Saturday, March 9, 2013

Monkey Business Combo Pack

I had so much fun using my Monkey Business cards for /sh/ this week, and I got so much great feedback from many of you that I made a combo pack for R, S, and L and Blends!

This pack includes 27 pages of cute monkey cards organized into three sets:  R/ R-Blends, S/ S-Blends, and L/L-Blends.








Each set features its own distinct colored frame around the target words, and a symbol indicating the position of the target sound.  The R/R-blend set contains 8 initial position, 8 medial position, 16 final position, 32 blends and 8 blank cards.


 The S/S-Blend set contains 8 initial, 8 medial, 8 final, 24 blends and 8 blank cards.


The L/L-Blend set contains 8 initial, 8 medial, 8 final, 16 blends and 8 blank cards.  Each set also contains a banana page to record answers.


I'm finding this activity to be really helpful for transitioning to using these sounds in spontaneous speech.  It's also a great language activity, because the students need to name 5 items in a category or talk about 5 features of an object.  Who doesn't love an activity that hits both speech AND language???

You can find this combo pack at my TpT site.  If you download it, please leave feedback!


Enjoy!

Pam

Wednesday, March 6, 2013

Monkey Business: A Carryover Activity for /sh/

I've got a FREEBIE for you today:

 It's called Monkey Business:  an Activity for Articulation Carryover of /SH/.

As I've mentioned before, carryover of speech sounds is one of the most difficult tasks we SLP's face.  Our kids are pros at correctly producing sounds in drill activities, but have so much difficulty making that leap to using them correctly in conversation.

I was reviewing notes from a continuing ed course by Pam Marshalla on Frontal Lisp/Lateral Lisp, and something she said jumped out at me:  kids need lots of practice with rote sequences in order to learn the motor movement sequences required in conversational speech.  I realized that I'd been missing that key step with some of my kids, so this little activity was born.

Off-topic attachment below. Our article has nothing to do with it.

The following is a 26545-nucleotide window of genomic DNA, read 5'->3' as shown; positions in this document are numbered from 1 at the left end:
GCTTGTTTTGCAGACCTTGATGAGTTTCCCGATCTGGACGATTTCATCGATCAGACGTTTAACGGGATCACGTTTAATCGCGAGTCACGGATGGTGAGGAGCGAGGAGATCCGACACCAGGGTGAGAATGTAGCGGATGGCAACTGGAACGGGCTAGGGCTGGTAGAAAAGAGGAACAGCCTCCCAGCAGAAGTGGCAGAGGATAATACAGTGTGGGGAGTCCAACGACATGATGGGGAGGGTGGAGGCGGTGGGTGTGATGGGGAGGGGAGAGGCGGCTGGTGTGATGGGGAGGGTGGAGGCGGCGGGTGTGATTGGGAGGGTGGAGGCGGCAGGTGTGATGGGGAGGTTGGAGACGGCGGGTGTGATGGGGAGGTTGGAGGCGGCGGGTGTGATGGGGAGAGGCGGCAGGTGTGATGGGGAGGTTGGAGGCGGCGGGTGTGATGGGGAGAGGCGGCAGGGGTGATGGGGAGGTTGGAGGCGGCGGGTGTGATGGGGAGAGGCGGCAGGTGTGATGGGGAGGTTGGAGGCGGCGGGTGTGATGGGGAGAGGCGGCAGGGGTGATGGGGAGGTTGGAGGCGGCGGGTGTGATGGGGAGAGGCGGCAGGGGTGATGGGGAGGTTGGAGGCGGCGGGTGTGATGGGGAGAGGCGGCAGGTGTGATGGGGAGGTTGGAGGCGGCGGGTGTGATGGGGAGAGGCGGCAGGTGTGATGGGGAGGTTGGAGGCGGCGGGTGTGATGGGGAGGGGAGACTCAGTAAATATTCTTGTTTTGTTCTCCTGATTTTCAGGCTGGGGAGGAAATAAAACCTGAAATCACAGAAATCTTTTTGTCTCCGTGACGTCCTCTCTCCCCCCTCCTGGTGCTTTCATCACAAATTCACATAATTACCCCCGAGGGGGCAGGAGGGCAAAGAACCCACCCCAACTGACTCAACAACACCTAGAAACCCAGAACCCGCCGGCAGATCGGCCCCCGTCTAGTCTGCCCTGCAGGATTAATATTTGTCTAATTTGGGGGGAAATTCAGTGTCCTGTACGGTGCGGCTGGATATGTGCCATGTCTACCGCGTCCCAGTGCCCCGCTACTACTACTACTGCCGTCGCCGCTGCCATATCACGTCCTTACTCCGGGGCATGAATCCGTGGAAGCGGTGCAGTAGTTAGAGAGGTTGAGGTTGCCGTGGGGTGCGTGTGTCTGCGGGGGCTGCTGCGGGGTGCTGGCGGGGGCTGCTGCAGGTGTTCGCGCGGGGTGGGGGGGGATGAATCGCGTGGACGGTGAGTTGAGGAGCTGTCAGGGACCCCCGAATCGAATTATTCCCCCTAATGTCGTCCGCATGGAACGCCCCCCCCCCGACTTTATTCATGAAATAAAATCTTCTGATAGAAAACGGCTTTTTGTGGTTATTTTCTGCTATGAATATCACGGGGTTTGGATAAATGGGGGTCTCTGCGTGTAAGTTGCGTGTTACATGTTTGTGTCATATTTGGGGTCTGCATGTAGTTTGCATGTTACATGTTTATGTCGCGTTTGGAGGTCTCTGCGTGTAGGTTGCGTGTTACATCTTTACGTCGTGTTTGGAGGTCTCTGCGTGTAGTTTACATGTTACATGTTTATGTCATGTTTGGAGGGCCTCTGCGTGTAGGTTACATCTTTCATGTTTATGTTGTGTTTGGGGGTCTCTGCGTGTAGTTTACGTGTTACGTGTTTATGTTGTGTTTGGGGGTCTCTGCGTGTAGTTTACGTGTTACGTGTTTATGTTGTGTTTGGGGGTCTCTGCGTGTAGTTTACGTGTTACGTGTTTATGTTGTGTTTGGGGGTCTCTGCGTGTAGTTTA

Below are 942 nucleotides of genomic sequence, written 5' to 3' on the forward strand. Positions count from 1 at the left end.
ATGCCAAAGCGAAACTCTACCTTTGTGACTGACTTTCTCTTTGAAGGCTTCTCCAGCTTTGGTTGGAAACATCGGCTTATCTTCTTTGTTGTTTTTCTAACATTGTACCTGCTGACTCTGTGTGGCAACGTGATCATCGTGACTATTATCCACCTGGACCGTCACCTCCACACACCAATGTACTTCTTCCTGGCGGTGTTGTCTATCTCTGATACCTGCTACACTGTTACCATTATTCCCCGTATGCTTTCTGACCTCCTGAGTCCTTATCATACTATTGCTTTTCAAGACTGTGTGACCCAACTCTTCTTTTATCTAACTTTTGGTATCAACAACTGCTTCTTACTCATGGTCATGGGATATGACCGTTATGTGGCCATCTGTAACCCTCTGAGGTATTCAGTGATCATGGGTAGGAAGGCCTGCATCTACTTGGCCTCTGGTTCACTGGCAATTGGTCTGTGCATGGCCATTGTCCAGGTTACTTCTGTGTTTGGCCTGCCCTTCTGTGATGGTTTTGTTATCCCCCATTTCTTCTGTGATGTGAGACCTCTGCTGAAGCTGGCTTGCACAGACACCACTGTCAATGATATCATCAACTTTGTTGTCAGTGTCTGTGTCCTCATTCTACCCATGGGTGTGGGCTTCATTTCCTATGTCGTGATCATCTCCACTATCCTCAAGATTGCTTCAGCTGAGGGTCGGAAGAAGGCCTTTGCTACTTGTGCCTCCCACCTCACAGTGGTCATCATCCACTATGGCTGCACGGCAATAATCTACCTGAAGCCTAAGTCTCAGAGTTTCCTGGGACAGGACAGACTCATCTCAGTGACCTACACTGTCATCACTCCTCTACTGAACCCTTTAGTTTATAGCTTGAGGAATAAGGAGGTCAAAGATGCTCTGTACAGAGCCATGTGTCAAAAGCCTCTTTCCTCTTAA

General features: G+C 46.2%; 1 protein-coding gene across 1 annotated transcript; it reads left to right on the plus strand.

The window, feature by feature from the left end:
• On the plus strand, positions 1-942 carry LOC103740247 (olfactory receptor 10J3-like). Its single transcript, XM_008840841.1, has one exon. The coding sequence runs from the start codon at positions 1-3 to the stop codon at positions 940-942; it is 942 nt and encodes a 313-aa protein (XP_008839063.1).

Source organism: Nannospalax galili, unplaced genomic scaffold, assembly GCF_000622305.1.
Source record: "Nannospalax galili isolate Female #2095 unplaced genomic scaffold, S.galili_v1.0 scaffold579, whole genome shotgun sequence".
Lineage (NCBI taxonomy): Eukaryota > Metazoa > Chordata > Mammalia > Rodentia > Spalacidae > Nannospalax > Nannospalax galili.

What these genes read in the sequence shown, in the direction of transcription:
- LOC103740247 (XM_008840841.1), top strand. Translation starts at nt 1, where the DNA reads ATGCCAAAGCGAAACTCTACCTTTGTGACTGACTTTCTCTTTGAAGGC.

This is what I did.  I printed off a stack of cards that featured the /sh/ sound in the initial position of words, cut them out and put them in a stack.  I gave my student one of these:


 He read the top card on the stack, which gave him instructions to name or tell 5 things about a word that contained the /sh/ using a carrier phrase.  He wrote his first answer on the banana sheet, in a box after the number 1 and then said a complete sentence, using the carrier phrase and his response.  He repeated the sequence for the other 4 answers.  Then, he stated all 5 phrases in rapid succession.

I'll give you an example of what that looked like.  The card he chose said, "Name 5 things you can SHAKE.  Start each sentence with "I can shake..."  He said, "I can shake a can" and wrote "can" in a box on the banana sheet.  Next he said, "I can shake a stick." and wrote "stick" below "can" on the banana sheet.  He repeated this sequence 3 more times.  Then, he said, "I can shake a stick, I can shake a can, I can shake..." until he listed all 5.  Then, we turned over a new card, and repeated the sequence for the remaining 7 cards.

I also made cards for the medial position:


...and the final position.


Does this seem like it might be helpful for you?  You can find this FREEBIE on my TpT site right here.  If you download it, please leave some feedback so I'll know if you find it useful.


Pam